Jason Marsalis’ ‘Mallets’ offers fresh, vibrant sound

3/14/2013
BLADE STAFF AND NEWS SERVICES

IN A WORLD OF MALLETS
Jason Marsalis Vibes Quartet (Basin Street Records)

Quick, name a standout jazz vibraphonist other than the late Lionel Hampton.

Didn't think so.

Albums like this one, though, make a case for Jason Marsalis to become a modern vibes ambassador. "In a World of Mallets" swings, sways and serves up a rich, jazzy sound with Marsalis leading a talented quartet on vibes, marimba, glockenspiel, tubular bells, and xylophone.

Jason, who grew up as a drummer, is the youngest member of the famous Marsalis musical family that includes father Ellis Marsalis and brothers Wynton, Branford, and Delfeayo Marsalis. Jason recently returned from touring with uber-talents Bela Fleck on banjo and Marcus Roberts on piano.

This fine debut from his new vibes quartet has a fresh and vibrant sound. It's soothing, but also showcases a number of imaginative, complex solos.

— TOM HENRY


THE OTHER LIFE
Shooter Jennings (Black Country Rock/Entertainment One Nashville)

Fans of the old Art Bell Coast to Coast radio show — a call-in program about alien encounters that was a staple of Southern late nights in the ‘90s — might find a lot to like about Shooter Jennings' new album, "The Other Life." There's a bit of a rural-futurist bent (see "Flying Saucer Song" and "15 Million Light-Years Away"), but more importantly, the album shows how quiet, open spaces can lead to great flights of imagination.

"The Other Life" is a showpiece for Jennings' familial knack for outlaw-country hell-raising. Note the Skynyrd-isms of "Mama, It's Just My Medicine" or "The White Trash Song," a collaboration with Scott H. Biram that's less a duet than a drinking game. But it's balanced with ballads of fine, rough beauty. "Wild & Lonesome," with Patty Griffin, owes its sweetness to Willie Nelson and its hoarseness to Jennings' dad, Waylon.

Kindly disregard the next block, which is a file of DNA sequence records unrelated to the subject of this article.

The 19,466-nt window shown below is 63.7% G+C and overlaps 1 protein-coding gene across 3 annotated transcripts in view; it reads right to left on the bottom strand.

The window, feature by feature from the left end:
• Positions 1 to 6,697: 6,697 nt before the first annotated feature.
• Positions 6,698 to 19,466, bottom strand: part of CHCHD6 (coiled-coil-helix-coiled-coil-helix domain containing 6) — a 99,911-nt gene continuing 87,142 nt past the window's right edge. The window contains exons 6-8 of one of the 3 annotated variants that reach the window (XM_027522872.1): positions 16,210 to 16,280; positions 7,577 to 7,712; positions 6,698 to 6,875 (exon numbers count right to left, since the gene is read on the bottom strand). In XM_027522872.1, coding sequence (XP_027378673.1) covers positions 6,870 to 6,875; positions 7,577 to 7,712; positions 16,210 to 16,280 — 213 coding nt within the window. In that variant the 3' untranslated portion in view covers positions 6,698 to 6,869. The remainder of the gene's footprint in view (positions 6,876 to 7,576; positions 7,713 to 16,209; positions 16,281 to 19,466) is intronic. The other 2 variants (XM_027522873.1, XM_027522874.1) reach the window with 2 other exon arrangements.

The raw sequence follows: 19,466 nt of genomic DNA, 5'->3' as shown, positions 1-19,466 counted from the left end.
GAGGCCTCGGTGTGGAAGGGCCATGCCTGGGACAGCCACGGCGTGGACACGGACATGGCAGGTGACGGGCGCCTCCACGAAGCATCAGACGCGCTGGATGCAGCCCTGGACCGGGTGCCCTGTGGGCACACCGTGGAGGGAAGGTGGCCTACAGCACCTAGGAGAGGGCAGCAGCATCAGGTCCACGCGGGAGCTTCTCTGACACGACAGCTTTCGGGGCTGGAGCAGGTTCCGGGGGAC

The title track is spare waltz that puts Jennings' vocals and Erik Deutsch's bleary piano up front, and it comes pretty close to devastating. It's the moment you see why Jennings puts so much work into imagining other worlds — because there's a lot of heartbreak in this one.

—AUGUST BROWN, Los Angeles Times


WHAT ABOUT NOW
Bon Jovi (Island)

Bon Jovi is a big band, but which kind? Neutrality has been its bag for most of its mature period, which spans roughly the past decade, and followed its early days of thin-leather arena-rock, notional gestures to hair metal and power ballads.

But aging elegantly is still an option for this group, which has a platform but rarely a firm idea of what to use it for. "What About Now" suggests a few paths for progress, and an ambivalence about committing to any one of them, all under a haze of undifferentiated, low-ambition, lightly rootsy hard rock.

Take album closer "The Fighter," which is a vote for Jon Bon Jovi — frontman, primary songwriter, moral center as introspective troubadour. It's gentle, but maybe not quite sad enough. Or "What About Now," which is a step in the maybe inevitable Springsteen-ization of Bon Jovi.

Maybe pulpy emotion is the way, as on "I'm With You," which has a very blatant nod to the morbid cover of Tears for Fears' "Mad World" by Gary Jules that was a hit a few years back following its inclusion in "Donnie Darko." Or perhaps motivational-speaker positivity is the path, as on the banal "Because We Can."

Bon Jovi is all of these bands, and therefore none of them. Even when it's pushing itself, it remains extremely legible. Its most natural analogues in contemporary pop lie in country, a connection the group made literal a few years ago with the Sugarland collaboration "Who Says You Can't Go Home."

— JON CARAMANICA, New York Times